Having an empty nest isn't what I expected
22 August 2019 10:15
Marjorie S. Rosenthal is an associate professor of pediatrics at the Yale University School of Medicine. She was a 2015-2016 public voices fellow with the Op-Ed Project. The views expressed in this commentary are her own. Read more opinion on CNN.
(CNN)This past spring, my daughters and I noticed a bird's nest in our backyard, less than a foot from the kitchen window. The nest was cradled where the branches of our birch tree and our Rose of Sharon had overgrown into each other. For years, my mother had suggested that I should trim both sets of branches. And—like so many great ideas—it was one of those tasks on the to-do list that I didn't get done.
I have tons of excuses. I'm a single mother of two teenage girls and I have chemo every other week for my colon cancer. But on my good weeks I manage to work (I'm a pediatrician), travel (Haiti, India, and France this year), and tend to our vegetable garden.
Which makes me wonder if my excuses for not cutting back the trees have more to do with how the thriving trees make me feel. The leafy tangle of branches provide shade in the kitchen on hot summer mornings. And, like flower boxes just outside my kitchen window, the Rose of Sharon presents tightly coiled lavender buds that burst into rings of soft, bright petals. When I feel bad about my motherhood blunders, I look to my backyard for reassurance that there are some living things I nurture seamlessly.
In early summer, when I walked under the trees to water the vegetable garden, or stayed inside to wash dishes, a bird -- blue-gray feathers and a tan-colored beak—squawked at me from the nest. I tried to move slowly and quietly. I drank my coffee in the kitchen while she regurgitated into the nest.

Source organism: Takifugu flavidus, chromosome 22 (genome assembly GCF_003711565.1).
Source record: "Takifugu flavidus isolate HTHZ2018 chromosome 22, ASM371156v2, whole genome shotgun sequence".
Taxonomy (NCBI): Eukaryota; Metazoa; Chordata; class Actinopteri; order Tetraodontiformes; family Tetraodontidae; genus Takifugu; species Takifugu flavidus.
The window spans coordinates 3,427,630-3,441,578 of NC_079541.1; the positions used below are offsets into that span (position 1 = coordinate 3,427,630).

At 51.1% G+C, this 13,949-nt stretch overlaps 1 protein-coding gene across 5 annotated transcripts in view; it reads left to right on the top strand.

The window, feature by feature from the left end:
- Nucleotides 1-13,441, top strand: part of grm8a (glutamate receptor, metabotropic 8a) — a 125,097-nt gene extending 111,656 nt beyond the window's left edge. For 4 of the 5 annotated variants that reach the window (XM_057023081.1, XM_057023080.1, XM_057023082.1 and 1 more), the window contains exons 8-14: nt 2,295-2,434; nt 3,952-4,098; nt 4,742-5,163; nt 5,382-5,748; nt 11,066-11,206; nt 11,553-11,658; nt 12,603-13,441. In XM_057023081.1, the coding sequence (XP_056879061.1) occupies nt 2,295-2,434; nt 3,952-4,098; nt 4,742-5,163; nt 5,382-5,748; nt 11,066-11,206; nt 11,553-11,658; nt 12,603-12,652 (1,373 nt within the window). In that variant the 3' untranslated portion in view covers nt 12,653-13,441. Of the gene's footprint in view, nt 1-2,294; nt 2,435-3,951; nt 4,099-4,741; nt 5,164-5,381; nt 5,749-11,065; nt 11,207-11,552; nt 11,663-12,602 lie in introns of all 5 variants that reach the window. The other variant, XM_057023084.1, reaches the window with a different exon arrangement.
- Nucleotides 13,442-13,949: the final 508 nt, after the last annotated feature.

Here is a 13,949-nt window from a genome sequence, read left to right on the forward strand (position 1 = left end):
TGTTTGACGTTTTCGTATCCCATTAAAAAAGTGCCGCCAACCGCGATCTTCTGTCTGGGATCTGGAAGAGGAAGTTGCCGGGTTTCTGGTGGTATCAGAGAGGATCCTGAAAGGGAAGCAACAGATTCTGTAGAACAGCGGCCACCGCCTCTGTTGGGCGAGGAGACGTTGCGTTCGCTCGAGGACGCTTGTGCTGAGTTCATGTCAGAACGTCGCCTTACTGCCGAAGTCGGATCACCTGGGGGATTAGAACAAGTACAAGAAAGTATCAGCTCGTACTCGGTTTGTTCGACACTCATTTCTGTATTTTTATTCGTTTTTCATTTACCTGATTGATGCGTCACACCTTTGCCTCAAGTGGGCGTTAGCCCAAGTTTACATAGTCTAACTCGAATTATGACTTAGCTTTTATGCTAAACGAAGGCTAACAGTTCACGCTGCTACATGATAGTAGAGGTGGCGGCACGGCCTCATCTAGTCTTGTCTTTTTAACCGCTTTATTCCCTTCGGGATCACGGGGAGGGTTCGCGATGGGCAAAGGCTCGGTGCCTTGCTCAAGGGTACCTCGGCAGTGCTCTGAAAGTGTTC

One morning, in the middle of the summer, I noticed the mother was gone. That afternoon, I saw a bunch of wet feathers, a tiny beak and a shiny, black eyeball in the middle. The baby bird -- with the same blue-gray feathers as her mother -- was looking right at me. She was inches from the kitchen window. Almost in our home. She didn't squawk.
Being a pediatrician, I did what I always do when observing a newborn. I counted her respiratory rate. It was about 80 times per minute.
About twice as fast as newborn Maya's was when my obstetrician first handed her to me 18 years ago -- when Maya's dad was still alive, and I didn't have cancer.
Even back then, I cried at moments of separation from her. When Maya was born I cried. When her dad and I moved her bassinet out of our bedroom I cried. I cried on the night before her first day of day care and the first time she looked away while she was breastfeeding.
Each time, my sadness felt normal and expected. Her separation was part of typical development and what I had hoped for.
When I became a widow and then a widow with cancer, each separation from Maya was shrouded by my fears. What part of her experience was altered by our family tragedies? What if she couldn't take the next developmental step because of our difficulty and grief? And then, of course, what if I wasn't going to be here for her next step?